Think of the problems you might encounter when people switch their remotes? The remote from the dining room will not work in the kitchen, and vice versa.
    And if you keep everything centralized, you are still going to have to have a TV receiver for every room, since everyone wants to watch something different at the same time...

    I'm not really into the Endeleo but if its anything like a Mediastar, that could be a solution. You would still have problems like how to power on the local tv? Via RS232? How are you going to manage volume? Local TV or ceiling speakers? If using local tv, how are you going to control it? RS232? IR?
    How are your going to recover from crashes? If the frame crashes, are suddenly dies, you can't control anything :)

    In my opinion total home control isn't really necesarry, at least not using one system.
    I would like to control my lights using AMX, but i would also want to control it "by hand"
    And another thing, i dont like touchpanels for controling stuff like DVD's or TV. I have to have a remote in my hand, because i want to control something "eyes closed" so usage of the R series remote is a must. (Although i havent used them, they look pretty nifty)
  • sonnysonny Junior Member Posts: 208
    And if you keep everything centralized, you are still going to have to have a TV receiver for every room, since everyone wants to watch something different at the same time...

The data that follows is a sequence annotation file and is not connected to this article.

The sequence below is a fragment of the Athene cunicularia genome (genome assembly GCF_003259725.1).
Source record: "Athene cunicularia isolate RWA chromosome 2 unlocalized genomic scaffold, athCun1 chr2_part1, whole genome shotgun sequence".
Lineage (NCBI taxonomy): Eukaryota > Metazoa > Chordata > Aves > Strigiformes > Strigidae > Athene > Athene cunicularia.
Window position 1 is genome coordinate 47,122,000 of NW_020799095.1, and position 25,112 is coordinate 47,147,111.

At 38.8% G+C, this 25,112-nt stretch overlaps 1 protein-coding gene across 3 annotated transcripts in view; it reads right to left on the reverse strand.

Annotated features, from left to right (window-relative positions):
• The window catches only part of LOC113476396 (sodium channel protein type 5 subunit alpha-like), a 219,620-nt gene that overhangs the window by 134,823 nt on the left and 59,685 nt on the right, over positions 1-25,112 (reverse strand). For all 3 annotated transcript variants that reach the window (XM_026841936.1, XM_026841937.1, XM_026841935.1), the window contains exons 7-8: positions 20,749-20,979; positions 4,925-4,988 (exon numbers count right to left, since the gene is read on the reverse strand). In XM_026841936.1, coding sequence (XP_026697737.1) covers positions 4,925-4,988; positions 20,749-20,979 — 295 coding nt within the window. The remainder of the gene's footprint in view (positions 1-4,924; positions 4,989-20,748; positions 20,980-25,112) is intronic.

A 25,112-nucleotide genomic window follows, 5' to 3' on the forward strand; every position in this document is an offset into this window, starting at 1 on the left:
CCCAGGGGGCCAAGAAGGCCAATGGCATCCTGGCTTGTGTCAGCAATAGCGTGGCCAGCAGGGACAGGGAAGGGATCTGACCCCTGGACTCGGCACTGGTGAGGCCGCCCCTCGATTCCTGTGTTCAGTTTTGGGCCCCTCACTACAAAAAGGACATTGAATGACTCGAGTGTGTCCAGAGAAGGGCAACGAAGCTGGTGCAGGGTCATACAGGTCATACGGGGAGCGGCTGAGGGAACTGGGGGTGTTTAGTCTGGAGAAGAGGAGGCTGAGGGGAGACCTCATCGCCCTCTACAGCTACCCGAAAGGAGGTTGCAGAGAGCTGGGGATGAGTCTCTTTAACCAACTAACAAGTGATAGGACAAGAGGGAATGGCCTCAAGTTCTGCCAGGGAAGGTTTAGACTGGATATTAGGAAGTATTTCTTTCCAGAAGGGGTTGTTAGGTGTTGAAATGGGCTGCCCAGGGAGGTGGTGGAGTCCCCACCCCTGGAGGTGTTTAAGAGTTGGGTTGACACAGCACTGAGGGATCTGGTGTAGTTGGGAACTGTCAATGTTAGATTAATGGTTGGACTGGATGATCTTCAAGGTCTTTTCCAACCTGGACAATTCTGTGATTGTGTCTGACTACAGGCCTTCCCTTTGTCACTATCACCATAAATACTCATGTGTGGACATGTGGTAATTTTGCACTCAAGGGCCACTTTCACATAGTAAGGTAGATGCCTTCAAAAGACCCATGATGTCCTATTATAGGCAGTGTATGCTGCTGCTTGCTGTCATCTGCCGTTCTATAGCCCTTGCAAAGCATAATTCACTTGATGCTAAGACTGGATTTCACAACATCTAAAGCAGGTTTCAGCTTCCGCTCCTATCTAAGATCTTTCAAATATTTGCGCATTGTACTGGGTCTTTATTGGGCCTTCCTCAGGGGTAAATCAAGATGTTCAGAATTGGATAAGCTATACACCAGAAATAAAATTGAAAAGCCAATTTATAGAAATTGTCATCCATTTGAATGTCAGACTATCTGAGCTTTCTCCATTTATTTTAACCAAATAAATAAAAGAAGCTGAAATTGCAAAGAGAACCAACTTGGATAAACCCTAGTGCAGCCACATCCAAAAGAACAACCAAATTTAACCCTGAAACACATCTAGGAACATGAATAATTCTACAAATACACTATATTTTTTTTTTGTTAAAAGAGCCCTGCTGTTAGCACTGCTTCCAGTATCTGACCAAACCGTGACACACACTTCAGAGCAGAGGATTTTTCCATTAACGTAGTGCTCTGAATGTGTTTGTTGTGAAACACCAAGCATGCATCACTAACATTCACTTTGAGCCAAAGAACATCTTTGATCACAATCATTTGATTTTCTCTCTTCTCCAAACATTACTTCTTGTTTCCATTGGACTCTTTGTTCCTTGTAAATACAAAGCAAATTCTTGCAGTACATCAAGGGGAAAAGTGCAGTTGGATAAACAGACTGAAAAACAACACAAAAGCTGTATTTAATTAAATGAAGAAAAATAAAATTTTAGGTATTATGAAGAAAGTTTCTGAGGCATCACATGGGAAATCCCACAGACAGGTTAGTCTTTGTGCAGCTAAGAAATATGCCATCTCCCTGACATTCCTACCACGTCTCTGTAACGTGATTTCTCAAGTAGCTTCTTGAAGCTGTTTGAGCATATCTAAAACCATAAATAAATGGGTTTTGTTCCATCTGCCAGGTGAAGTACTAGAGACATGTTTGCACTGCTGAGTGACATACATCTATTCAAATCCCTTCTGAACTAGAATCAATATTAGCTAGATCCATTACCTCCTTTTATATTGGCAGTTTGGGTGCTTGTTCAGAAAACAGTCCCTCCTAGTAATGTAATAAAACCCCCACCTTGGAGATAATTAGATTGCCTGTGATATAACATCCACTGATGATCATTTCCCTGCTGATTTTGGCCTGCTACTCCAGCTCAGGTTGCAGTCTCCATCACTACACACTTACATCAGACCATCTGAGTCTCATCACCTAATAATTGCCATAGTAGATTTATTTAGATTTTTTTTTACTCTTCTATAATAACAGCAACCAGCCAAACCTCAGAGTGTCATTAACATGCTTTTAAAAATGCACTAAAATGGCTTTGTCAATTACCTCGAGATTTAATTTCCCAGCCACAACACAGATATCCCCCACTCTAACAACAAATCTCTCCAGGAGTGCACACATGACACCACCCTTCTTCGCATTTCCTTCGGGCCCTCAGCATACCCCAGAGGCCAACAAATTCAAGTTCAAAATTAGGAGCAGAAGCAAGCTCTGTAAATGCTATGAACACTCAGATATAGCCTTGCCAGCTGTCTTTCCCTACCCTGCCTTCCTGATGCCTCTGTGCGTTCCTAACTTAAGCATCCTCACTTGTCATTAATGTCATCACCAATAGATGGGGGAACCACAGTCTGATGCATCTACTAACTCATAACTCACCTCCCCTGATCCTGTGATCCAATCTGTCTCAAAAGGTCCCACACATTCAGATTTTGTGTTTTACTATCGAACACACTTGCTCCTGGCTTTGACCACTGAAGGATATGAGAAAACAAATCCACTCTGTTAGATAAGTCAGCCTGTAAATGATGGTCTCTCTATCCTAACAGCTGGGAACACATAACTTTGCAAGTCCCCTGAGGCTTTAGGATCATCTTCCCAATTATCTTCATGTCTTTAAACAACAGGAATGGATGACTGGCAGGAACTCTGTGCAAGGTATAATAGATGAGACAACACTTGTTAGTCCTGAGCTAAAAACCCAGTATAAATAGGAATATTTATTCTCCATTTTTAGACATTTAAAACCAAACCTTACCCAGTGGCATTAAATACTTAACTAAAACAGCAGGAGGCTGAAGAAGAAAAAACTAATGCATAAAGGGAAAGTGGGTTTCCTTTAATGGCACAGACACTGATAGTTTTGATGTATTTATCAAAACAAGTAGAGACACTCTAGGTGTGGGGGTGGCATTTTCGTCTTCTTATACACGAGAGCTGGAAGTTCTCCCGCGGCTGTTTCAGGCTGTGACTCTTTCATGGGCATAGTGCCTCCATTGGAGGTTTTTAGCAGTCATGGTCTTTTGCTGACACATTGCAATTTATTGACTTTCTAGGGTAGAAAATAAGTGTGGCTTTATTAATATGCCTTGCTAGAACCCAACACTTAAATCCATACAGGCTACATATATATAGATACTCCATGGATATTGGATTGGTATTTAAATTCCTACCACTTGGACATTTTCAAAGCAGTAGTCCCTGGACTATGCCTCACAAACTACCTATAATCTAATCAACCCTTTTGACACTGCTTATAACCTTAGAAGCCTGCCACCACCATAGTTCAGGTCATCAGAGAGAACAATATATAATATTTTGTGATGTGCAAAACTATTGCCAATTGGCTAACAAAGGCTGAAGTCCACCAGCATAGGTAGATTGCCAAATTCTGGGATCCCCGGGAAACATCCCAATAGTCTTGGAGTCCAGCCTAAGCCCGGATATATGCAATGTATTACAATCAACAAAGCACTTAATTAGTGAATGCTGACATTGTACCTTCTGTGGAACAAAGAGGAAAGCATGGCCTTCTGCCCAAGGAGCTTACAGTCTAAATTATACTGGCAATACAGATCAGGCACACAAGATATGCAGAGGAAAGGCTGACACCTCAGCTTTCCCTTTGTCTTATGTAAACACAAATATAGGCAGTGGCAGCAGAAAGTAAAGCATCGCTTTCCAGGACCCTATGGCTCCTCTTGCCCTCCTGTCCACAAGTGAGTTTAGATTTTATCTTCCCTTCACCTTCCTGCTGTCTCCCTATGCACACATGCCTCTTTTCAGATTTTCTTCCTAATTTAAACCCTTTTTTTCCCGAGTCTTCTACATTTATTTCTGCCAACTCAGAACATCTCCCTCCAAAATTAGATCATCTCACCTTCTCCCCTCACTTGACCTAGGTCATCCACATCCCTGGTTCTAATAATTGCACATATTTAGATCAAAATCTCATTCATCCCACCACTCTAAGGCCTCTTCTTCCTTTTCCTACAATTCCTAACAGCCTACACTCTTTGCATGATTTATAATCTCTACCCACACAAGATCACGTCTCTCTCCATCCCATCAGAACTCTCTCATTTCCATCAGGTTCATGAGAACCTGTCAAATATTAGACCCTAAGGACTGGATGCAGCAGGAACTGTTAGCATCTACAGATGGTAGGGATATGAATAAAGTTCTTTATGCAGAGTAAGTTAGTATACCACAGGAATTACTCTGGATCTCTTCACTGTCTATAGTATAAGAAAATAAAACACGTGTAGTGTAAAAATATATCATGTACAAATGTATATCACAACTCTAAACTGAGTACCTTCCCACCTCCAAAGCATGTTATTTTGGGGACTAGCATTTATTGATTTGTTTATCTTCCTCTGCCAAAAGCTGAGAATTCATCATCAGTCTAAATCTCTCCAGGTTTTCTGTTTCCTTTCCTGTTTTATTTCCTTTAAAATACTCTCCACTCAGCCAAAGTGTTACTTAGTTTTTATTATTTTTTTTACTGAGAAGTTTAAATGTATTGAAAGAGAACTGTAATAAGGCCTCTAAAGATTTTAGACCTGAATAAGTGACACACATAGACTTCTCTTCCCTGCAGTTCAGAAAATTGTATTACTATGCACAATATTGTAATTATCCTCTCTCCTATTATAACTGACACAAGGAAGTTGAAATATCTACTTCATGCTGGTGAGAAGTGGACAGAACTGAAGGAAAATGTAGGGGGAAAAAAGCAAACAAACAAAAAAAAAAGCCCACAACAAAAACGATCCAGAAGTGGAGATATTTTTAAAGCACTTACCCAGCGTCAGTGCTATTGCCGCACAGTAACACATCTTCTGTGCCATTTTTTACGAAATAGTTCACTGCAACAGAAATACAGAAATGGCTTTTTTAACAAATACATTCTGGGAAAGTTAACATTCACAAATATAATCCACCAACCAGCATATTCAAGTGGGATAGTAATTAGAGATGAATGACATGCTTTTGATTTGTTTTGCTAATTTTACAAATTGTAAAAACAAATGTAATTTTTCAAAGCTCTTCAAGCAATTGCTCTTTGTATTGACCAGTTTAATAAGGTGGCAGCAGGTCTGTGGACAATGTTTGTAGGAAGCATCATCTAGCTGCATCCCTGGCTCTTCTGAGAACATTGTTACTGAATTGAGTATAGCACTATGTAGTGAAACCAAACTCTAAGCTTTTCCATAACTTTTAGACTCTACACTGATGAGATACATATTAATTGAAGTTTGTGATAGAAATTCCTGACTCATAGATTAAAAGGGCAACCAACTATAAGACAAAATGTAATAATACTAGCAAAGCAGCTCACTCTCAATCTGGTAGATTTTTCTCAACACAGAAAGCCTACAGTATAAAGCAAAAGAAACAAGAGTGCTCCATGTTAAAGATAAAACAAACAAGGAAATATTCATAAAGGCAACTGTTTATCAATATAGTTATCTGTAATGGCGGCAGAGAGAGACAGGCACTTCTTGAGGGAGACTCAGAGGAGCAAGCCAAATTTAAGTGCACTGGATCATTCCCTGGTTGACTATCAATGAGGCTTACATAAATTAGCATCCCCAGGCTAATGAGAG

not really, I have a client that has 23 satellite receivers in a house where 4 people live full time. Having a pool of 8 receivers, for example, would be much easier to manage. In addition, many of these are plasma's or LCD's hanging on walls, so having little mini-equipment areas in closets or pantries is required, which complicates wiring and system troubleshooting, not to mention the problems with IR or RF control of hidden equipment.

    As far as the local control goes, having local IR control of the TV power and volume is a must. If the room is equipped with in-ceiling speakers, an option to link them to whatever the source is currently active on the TV is a must.

    As far as system failures go...a provision probably needs to be made for losing the switcher or central controller.
  • DHawthorneDHawthorne Junior Member Posts: 4,584
    sonny wrote:
    not really, I have a client that has 23 satellite receivers in a house where 4 people live full time. Having a pool of 8 receivers, for example, would be much easier to manage. In addition, many of these are plasma's or LCD's hanging on walls, so having little mini-equipment areas in closets or pantries is required, which complicates wiring and system troubleshooting, not to mention the problems with IR or RF control of hidden equipment.

    As far as the local control goes, having local IR control of the TV power and volume is a must. If the room is equipped with in-ceiling speakers, an option to link them to whatever the source is currently active on the TV is a must.

    As far as system failures go...a provision probably needs to be made for losing the switcher or central controller.